Why is the Constructor called 4 times but the Destructor 5 times?

Discussion in 'C++' started by djskrill, Sep 30, 2003.

  1. djskrill

    djskrill Guest

    Why is the Constructor called 4 times but the Destructor 5 times? I am
    using MS VC 6. If this has been covered already please let me know.

    The Code:

    #include <stdio.h>

    class MyClass {
    private:
    int x;
    int y;
    static int count;
    int id;
    public:
    MyClass(int x=0,int y=0): x(x),y(y){
    printf("Create (%d)\n",++count);
    id = count;
    }
    ~MyClass(){
    printf("kill (%d)\n",id);
    }
    MyClass(const MyClass &r){
    printf("Copy\n");
    x = r.x;
    y = r.y;
    }

    void Set(int ix,int iy){
    x = ix; y = iy;
    }
    void Print(){
    printf("x=%d y=%d\n",x,y);
    }

    //operators
    MyClass operator + (const MyClass &left){
    printf("Start +\n");
    MyClass temp;
    temp.x = x + left.x; temp.y = y + left.y;
    printf("End +\n");
    return temp;
    }
    MyClass &operator += (const MyClass &left){
    x += left.x; y += left.y;
    return *this;
    }
    MyClass &operator += (int left){
    x += left; y += left;
    return *this;
    }
    MyClass &operator = (const MyClass &r){
    x = r.x; y = r.y;
    return *this;
    }
    };

    int MyClass::count = 0;

    int main(int argc,char **argv){

    MyClass c1(5,6);
    MyClass c2(1,1);
    MyClass c3(100,200);



    printf("before\n");
    c1.Print();
    c2.Print();
    c3.Print();

    c3 = c1+ c2;

    printf("after\n");
    c1.Print();
    c2.Print();
    c3.Print();


    return 0;
    }
    djskrill, Sep 30, 2003
    #1
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  2. djskrill

    Ron Natalie Guest

    "djskrill" <> wrote in message news:...
    > Why is the Constructor called 4 times but the Destructor 5 times? I am
    > using MS VC 6. If this has been covered already please let me know.


    A constructor is called 5 times. After modifying your copy constructor to actually
    initialize the id field:

    MyClass& operator=(const MyClass& r) {
    id = r. id;
    x = r.x;
    y = r.y;
    }

    This is what I get as output: (annoated)
    Create (1) // main c1 variable
    Create (2) // main c2 variable
    Create (3) // main c3 variable
    before
    x=5 y=6
    x=1 y=1
    x=100 y=200
    Start +
    Create (4) // operator+ temp
    End +
    Copy (5) // return value temporary
    kill (4)
    kill (5)
    after
    x=5 y=6
    x=1 y=1
    x=6 y=7
    kill (3)
    kill (2)
    kill (1)


    Which
    Ron Natalie, Sep 30, 2003
    #2
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  3. djskrill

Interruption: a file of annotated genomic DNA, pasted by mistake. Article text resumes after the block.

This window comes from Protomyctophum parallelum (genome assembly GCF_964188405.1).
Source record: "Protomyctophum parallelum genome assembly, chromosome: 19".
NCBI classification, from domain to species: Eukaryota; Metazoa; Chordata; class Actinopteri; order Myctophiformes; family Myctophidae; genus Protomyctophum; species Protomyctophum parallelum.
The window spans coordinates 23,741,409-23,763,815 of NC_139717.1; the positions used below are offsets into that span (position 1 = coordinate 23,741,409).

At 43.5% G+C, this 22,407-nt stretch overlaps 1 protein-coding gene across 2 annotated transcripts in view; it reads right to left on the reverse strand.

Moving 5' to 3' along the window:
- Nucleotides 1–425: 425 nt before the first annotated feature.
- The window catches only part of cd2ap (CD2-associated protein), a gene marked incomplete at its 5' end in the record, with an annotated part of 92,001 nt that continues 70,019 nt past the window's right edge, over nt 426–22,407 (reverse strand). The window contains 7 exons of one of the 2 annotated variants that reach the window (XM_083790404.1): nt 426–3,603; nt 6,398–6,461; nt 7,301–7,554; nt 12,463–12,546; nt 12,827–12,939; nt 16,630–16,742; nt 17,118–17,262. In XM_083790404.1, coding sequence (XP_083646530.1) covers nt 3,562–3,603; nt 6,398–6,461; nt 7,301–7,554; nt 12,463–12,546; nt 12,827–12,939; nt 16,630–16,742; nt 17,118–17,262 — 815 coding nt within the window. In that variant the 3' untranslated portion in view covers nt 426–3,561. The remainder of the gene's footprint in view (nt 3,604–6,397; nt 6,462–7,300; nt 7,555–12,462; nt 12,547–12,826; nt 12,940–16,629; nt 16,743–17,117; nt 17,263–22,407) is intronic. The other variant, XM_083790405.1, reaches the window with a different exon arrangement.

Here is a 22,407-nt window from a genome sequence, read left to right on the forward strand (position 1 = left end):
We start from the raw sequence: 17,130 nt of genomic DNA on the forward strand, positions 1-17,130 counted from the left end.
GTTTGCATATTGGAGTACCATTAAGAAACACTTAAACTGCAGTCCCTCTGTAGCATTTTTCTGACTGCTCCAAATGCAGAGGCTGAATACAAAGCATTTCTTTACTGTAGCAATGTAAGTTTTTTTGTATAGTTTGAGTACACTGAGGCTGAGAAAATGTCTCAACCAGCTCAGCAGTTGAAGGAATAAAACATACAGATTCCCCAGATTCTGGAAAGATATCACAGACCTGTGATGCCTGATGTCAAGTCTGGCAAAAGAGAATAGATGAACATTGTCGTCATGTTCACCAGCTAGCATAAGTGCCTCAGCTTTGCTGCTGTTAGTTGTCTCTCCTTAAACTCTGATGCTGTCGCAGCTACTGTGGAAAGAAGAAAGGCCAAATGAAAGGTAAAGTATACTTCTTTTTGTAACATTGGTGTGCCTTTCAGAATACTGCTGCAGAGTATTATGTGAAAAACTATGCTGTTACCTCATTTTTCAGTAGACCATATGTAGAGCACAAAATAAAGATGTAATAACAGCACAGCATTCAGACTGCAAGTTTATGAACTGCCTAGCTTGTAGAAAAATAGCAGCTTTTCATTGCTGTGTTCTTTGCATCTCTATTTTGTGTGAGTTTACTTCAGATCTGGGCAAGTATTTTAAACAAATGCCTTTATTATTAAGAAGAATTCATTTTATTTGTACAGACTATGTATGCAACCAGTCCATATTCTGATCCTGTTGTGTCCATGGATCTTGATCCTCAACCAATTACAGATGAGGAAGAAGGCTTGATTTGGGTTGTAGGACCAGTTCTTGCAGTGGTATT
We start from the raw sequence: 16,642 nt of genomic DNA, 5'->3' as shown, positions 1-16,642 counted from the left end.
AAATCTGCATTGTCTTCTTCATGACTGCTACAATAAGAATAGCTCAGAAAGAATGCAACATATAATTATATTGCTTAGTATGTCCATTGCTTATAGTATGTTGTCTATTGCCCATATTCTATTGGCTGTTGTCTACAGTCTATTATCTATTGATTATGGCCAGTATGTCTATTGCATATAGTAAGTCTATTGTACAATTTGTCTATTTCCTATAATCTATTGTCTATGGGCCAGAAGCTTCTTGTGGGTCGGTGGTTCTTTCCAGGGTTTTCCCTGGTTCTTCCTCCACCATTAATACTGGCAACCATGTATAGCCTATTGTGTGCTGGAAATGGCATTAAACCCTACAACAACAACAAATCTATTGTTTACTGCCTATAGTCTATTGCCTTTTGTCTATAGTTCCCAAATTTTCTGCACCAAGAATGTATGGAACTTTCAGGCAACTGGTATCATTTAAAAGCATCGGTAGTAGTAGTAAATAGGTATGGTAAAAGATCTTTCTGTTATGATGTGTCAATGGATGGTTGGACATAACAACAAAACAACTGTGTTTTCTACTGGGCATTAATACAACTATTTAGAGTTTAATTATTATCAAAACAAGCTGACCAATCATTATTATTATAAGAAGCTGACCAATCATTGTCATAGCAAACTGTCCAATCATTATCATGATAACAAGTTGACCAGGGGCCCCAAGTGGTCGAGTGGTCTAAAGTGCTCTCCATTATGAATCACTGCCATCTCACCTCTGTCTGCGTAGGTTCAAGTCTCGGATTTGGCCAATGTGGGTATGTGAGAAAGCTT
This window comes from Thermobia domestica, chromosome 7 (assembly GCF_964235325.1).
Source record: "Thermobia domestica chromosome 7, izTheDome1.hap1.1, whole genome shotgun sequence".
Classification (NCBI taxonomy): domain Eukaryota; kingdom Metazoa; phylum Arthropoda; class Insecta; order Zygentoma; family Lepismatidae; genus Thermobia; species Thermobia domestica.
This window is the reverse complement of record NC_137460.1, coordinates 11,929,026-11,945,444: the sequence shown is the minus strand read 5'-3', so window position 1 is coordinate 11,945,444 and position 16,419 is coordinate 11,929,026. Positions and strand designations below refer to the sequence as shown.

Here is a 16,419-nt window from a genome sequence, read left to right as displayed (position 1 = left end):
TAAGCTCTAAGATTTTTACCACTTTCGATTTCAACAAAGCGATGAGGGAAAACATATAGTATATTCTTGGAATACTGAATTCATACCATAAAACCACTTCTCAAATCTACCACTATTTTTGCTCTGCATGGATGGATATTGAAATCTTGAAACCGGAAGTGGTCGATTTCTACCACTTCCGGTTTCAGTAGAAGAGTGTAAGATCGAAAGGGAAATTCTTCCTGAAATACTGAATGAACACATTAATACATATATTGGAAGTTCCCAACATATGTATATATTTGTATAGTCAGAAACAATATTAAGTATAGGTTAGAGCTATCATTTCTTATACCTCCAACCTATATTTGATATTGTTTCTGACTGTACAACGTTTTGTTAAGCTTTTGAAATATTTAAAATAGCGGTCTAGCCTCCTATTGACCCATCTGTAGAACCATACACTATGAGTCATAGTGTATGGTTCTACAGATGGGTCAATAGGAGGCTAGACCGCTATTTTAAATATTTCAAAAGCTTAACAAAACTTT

Mike Wahler Guest

    "djskrill" <> wrote in message
    news:...
    > Why is the Constructor called 4 times but the Destructor 5 times? I am
    > using MS VC 6. If this has been covered already please let me know.
    >
    > The Code:


    Please indent your code. It's not very readable without it.
    >
    > #include <stdio.h>


    Why aren't you using iostreams?

    >
    > class MyClass {
    > private:
    > int x;
    > int y;
    > static int count;
    > int id;
    > public:
    > MyClass(int x=0,int y=0): x(x),y(y){
    > printf("Create (%d)\n",++count);
    > id = count;
    > }
    > ~MyClass(){
    > printf("kill (%d)\n",id);
    > }



    > MyClass(const MyClass &r){


    This is a constructor. A 'copy constructor'.

    > printf("Copy\n");
    > x = r.x;
    > y = r.y;


    You've left 'count' uninitialized.
    Evalutating its value will give undefined behavior.

    > }


    Also, why aren't you using initializer list?

    MyClass(const MyClass &r) : x(r.x), y(r.y), count(r.count)
    {
    printf("Copy\n");
    }

    More below.

    >
    > void Set(int ix,int iy){
    > x = ix; y = iy;
    > }
    > void Print(){
    > printf("x=%d y=%d\n",x,y);
    > }
    >
    > //operators
    > MyClass operator + (const MyClass &left){
    > printf("Start +\n");
    > MyClass temp;
    > temp.x = x + left.x; temp.y = y + left.y;
    > printf("End +\n");
    > return temp;
    > }
    > MyClass &operator += (const MyClass &left){
    > x += left.x; y += left.y;
    > return *this;
    > }
    > MyClass &operator += (int left){
    > x += left; y += left;
    > return *this;
    > }
    > MyClass &operator = (const MyClass &r){
    > x = r.x; y = r.y;
    > return *this;
    > }
    > };
    >
    > int MyClass::count = 0;
    >
    > int main(int argc,char **argv){
    >
    > MyClass c1(5,6);
    > MyClass c2(1,1);
    > MyClass c3(100,200);
    >
    >
    >
    > printf("before\n");
    > c1.Print();
    > c2.Print();
    > c3.Print();
    >
    > c3 = c1+ c2;
    >
    > printf("after\n");
    > c1.Print();
    > c2.Print();
    > c3.Print();
    >
    >
    > return 0;
    > }


    I get output with VC++6.0 SP5: